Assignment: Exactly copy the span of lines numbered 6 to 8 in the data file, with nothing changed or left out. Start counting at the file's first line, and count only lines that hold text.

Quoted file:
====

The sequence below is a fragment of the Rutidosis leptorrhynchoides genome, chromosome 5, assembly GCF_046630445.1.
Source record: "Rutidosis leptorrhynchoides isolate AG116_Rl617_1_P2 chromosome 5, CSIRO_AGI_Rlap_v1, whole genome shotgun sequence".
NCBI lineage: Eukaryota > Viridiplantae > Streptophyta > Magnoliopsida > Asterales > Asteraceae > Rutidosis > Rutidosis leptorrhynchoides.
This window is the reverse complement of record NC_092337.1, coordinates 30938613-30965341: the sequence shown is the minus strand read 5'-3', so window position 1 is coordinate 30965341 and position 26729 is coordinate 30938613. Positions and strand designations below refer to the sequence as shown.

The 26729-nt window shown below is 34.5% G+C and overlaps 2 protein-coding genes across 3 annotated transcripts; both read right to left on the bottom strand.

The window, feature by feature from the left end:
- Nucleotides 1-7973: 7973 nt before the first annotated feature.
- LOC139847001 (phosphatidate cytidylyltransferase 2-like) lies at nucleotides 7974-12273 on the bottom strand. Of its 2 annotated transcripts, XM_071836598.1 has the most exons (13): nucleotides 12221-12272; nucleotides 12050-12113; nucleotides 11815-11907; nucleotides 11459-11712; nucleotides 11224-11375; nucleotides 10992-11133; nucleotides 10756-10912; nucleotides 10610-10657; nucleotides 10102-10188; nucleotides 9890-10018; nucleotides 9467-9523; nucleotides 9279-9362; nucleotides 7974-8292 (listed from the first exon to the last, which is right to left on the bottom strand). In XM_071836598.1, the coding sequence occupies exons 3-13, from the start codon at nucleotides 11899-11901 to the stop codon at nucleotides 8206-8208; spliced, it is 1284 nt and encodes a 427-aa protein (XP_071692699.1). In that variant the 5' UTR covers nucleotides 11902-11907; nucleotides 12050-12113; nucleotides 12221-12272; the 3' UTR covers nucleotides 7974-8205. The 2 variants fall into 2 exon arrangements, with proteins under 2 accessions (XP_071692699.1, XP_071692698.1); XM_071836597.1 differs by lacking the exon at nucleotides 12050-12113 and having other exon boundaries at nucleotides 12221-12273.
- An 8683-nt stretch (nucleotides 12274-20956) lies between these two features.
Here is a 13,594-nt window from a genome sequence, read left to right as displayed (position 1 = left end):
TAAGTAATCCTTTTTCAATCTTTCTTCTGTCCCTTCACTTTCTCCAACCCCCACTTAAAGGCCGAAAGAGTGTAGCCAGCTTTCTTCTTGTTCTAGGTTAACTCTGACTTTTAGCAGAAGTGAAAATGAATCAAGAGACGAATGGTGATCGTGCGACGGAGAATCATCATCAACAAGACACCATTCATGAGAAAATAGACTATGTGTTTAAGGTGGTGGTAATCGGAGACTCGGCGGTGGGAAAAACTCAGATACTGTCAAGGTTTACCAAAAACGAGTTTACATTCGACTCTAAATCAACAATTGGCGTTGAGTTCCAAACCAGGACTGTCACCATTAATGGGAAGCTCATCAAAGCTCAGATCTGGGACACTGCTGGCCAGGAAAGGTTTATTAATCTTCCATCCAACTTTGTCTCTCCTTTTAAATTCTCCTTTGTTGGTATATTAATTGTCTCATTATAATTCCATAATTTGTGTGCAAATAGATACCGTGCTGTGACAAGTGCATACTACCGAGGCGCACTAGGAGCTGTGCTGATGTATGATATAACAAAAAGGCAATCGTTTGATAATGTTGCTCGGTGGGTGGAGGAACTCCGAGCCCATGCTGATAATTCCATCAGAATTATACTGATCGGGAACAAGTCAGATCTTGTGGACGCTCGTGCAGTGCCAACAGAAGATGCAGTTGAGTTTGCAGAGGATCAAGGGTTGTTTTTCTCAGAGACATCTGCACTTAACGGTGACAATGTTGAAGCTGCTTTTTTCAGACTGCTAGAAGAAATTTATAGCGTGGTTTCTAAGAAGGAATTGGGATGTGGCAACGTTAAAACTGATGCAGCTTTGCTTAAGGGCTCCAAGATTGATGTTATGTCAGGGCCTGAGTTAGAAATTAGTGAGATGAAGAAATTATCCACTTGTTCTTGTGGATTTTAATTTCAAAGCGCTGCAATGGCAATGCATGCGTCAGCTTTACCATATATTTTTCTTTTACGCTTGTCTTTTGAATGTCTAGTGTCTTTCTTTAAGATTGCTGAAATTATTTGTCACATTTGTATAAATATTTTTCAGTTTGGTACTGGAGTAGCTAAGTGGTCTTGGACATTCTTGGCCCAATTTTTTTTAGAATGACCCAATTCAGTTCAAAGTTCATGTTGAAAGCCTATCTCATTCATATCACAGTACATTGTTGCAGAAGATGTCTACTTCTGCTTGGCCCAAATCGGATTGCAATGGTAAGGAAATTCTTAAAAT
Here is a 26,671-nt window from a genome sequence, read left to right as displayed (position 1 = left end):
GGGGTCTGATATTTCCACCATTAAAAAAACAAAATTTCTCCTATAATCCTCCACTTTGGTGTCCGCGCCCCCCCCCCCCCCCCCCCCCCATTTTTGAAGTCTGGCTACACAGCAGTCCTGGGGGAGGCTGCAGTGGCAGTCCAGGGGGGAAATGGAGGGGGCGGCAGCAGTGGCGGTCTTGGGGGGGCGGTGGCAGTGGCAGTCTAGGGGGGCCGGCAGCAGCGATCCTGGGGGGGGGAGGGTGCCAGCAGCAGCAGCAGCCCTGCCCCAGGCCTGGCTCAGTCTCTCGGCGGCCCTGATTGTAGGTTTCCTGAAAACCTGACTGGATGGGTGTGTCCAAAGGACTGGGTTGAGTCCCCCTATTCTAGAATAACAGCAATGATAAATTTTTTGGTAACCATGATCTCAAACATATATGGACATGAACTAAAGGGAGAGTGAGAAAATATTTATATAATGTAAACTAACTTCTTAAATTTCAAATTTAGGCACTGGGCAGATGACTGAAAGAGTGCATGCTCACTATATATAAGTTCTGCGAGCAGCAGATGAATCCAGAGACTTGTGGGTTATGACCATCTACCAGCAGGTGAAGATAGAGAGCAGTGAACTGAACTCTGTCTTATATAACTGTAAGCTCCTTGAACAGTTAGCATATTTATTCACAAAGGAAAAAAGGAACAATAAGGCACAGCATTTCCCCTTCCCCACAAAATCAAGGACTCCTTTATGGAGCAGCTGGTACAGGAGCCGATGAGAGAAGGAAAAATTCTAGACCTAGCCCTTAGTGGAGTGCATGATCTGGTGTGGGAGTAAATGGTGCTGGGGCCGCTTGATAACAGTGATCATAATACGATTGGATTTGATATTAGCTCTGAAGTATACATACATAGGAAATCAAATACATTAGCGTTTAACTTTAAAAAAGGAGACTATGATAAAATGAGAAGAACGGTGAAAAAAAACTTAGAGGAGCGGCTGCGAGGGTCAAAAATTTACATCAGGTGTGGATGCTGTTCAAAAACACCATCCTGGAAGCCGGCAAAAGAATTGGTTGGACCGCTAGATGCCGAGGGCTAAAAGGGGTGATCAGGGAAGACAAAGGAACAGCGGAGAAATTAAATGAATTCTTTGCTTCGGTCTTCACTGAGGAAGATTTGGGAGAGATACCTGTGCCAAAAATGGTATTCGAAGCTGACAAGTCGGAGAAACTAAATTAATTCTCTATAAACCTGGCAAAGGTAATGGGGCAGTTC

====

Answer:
The window, feature by feature from the left end:
- Nucleotides 1-7973: 7973 nt before the first annotated feature.
- LOC139847001 (phosphatidate cytidylyltransferase 2-like) lies at nucleotides 7974-12273 on the bottom strand. Of its 2 annotated transcripts, XM_071836598.1 has the most exons (13): nucleotides 12221-12272; nucleotides 12050-12113; nucleotides 11815-11907; nucleotides 11459-11712; nucleotides 11224-11375; nucleotides 10992-11133; nucleotides 10756-10912; nucleotides 10610-10657; nucleotides 10102-10188; nucleotides 9890-10018; nucleotides 9467-9523; nucleotides 9279-9362; nucleotides 7974-8292 (listed from the first exon to the last, which is right to left on the bottom strand). In XM_071836598.1, the coding sequence occupies exons 3-13, from the start codon at nucleotides 11899-11901 to the stop codon at nucleotides 8206-8208; spliced, it is 1284 nt and encodes a 427-aa protein (XP_071692699.1). In that variant the 5' UTR covers nucleotides 11902-11907; nucleotides 12050-12113; nucleotides 12221-12272; the 3' UTR covers nucleotides 7974-8205. The 2 variants fall into 2 exon arrangements, with proteins under 2 accessions (XP_071692699.1, XP_071692698.1); XM_071836597.1 differs by lacking the exon at nucleotides 12050-12113 and having other exon boundaries at nucleotides 12221-12273.